Tuesday, January 15, 2002 Volume 67, Issue 72


 
 









 

Leftover stocking stuffers abound

Mary Carradine

Things are finally returning to normal in Washington, D.C. The Sept. 11 smokescreen is waning, and the Bush agenda is starting to fade
through the once-clouded air.

Over the winter break, President Bush went back to being President Bush by making irrational political decisions that reek of special interest
and right-wing conservatism.

Bush used a recess appointment to catapult an unqualified Scalia family member to a key Labor Department position. Eugene Scalia, the lucky
new appointee, is the son of Supreme Court Justice Antonin Scalia. Daddy Scalia must be proud of his son's new employment, and will
undoubtedly repay the favor to the Bush administration at some point, just as Bush did for him.

Oh, the "good ol' boy" system. You can take the man out of the country, but you can't take the country out of the man.

Bush-43 passed "sweeping" education reform and somehow managed to garner the support of Democratic bastion Edward Kennedy. Don't be
fooled, though. The plan basically consists of money.

Why is this plan being referred to as "landmark"? We have always sunk money into education; it's just never produced any results. Basically,
Bush carefully wrapped his draconian plan in billions of dollars and gave it to us like a secondhand Christmas present. If a school is deemed
sub-par, students are allowed to transfer to other schools.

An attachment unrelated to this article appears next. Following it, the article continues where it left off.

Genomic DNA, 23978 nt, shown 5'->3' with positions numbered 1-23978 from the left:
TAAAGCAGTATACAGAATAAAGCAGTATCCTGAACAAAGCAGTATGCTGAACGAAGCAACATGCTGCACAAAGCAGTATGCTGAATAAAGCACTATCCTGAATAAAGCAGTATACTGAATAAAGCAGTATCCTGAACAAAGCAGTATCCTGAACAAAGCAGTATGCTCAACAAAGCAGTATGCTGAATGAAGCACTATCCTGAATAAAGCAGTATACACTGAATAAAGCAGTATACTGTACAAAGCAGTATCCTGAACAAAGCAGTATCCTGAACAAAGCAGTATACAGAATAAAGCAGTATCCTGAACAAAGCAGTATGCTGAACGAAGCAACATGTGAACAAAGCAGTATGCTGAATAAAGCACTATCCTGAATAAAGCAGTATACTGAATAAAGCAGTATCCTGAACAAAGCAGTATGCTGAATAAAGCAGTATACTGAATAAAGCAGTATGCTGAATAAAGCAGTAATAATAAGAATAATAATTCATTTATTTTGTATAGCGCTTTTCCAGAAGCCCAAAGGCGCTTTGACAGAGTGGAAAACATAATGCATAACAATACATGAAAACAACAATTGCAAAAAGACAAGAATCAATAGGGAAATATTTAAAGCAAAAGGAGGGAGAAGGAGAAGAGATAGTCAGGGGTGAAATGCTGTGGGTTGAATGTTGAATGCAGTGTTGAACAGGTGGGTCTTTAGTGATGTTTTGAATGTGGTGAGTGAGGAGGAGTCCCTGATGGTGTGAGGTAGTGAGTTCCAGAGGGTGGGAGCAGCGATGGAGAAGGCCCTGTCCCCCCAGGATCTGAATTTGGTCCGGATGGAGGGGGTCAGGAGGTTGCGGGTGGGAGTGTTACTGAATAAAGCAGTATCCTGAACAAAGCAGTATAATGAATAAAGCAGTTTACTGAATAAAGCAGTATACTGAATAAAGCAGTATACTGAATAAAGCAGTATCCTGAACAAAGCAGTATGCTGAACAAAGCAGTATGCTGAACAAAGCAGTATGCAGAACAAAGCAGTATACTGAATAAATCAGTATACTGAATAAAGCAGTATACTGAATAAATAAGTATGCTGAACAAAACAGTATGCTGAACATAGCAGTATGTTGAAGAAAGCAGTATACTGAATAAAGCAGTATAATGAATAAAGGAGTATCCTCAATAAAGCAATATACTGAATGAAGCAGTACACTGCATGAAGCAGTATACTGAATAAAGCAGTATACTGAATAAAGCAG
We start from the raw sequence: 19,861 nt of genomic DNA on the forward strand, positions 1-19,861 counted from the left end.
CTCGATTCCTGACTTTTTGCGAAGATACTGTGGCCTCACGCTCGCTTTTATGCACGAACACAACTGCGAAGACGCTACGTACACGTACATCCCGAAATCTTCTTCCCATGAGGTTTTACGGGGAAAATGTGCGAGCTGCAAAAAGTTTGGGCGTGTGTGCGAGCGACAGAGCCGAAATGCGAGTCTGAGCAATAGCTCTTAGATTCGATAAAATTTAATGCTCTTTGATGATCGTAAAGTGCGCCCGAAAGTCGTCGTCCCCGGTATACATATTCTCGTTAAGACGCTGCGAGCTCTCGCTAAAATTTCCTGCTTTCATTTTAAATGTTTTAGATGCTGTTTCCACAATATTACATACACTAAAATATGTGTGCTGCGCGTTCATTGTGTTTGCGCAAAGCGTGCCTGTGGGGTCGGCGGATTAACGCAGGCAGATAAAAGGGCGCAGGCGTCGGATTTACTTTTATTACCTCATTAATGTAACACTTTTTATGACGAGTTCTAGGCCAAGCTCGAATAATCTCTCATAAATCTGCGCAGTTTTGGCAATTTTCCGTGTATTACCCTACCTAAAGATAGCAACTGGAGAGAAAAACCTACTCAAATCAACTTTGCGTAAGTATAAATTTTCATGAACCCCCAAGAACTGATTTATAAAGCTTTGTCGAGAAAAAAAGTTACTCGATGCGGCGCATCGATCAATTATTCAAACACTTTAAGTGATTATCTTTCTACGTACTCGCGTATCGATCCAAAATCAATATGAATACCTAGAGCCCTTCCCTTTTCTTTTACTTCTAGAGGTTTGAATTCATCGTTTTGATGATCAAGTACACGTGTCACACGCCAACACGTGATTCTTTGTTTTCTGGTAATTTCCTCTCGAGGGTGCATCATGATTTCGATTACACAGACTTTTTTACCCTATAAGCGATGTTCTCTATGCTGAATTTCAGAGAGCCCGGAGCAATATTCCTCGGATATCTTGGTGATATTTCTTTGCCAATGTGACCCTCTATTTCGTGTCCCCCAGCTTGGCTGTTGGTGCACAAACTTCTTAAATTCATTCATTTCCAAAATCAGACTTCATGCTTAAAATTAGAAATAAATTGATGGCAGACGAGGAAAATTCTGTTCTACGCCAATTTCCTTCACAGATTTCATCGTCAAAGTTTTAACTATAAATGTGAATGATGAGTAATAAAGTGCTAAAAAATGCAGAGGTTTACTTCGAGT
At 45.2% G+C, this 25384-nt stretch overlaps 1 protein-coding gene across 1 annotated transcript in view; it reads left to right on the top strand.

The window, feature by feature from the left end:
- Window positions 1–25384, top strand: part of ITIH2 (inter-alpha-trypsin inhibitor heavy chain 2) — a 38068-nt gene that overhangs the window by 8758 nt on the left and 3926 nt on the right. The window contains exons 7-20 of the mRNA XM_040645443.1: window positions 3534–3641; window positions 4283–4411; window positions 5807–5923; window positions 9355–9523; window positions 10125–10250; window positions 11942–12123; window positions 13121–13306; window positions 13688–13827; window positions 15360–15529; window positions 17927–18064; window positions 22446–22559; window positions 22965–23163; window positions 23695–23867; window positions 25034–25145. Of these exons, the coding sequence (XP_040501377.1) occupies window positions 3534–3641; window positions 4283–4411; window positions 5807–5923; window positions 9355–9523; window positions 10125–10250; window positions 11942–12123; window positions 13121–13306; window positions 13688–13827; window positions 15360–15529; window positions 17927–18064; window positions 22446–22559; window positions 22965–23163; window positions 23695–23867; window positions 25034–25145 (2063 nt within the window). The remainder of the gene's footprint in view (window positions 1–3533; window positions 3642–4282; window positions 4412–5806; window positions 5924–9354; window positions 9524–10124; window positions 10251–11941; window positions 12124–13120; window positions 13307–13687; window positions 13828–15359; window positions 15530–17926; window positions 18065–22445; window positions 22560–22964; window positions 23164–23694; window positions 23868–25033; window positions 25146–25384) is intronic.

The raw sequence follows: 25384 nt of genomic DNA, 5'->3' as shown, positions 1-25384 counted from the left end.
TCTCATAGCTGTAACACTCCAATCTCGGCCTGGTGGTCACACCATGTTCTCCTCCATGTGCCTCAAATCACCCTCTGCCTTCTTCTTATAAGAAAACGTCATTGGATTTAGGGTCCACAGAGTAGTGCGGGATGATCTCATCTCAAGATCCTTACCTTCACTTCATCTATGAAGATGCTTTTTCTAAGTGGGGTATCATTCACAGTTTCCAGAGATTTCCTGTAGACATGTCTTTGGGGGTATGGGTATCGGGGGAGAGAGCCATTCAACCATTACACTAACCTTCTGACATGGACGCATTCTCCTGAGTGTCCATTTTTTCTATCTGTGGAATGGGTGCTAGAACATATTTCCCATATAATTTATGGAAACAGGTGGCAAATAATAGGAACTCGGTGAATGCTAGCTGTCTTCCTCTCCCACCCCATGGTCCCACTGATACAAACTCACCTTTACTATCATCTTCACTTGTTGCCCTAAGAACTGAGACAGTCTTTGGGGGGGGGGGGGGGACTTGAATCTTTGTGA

But how will these students get to the schools? Poor schools are located in poor neighborhoods and economically disadvantaged people don't
have the time or money to transport their children to non-local schools. The poor lose, which is a common theme throughout this administration.

While Bush enjoyed soaring approval ratings last semester, Americans were enjoying an economic recession. Only now has Bush begun
talking up economic stimulus.

At this point, however, economists have advised against a stimulus plan. The economy is starting to rebound on its own, and stimulus at this
point will only lead to inflation. Stimulus plans involve timing, which was proven in the 1964 economic stimulus plan passed under the Kennedy
administration.

The economy needed to be spurred months ago. For Bush, the timing is now conveniently falling within an election year. Republicans will
applaud stimulus as a way to buy the vote, as they consistently do. Democrats will push for a smaller plan, not because they really want to, but
because they can't be labeled as "the party who did not want to give you money."

The tax rollback of 2001 was an obvious mistake, as we will certainly go into deficit spending with the new budget. When Senate Majority
Leader Tom Daschle pointed this out in a refreshing renewal of actual Washington politics, Bush began crying for "bipartisanship" and
reassured his constituents that taxes would only be raised "over his dead body."

How embarrassing it is for our nation's leader to speak in such terms. It's as if he is acting alongside NRA champion Charlton Heston in a
ridiculously horrible Western movie. His cry for "bipartisanship" is the Bush way of keeping public opinion packed together, as it has been since
Sept. 11.

But bipartisanship does not actually exist in Washington, D.C. It's a phantom phenomenon politicians will boast about in an effort to reassure
Americans they are not the evil party loyalists we know they are.

It's time for another semester, another set of new classes and another embarrassing cluster of decisions made by our federal government. War
is not glue, and we don't have to pander to this administration, as they would love us to do.

Carradine, a senior computer engineering 
technology major, can be reached at mbcarradine@hotmail.com.


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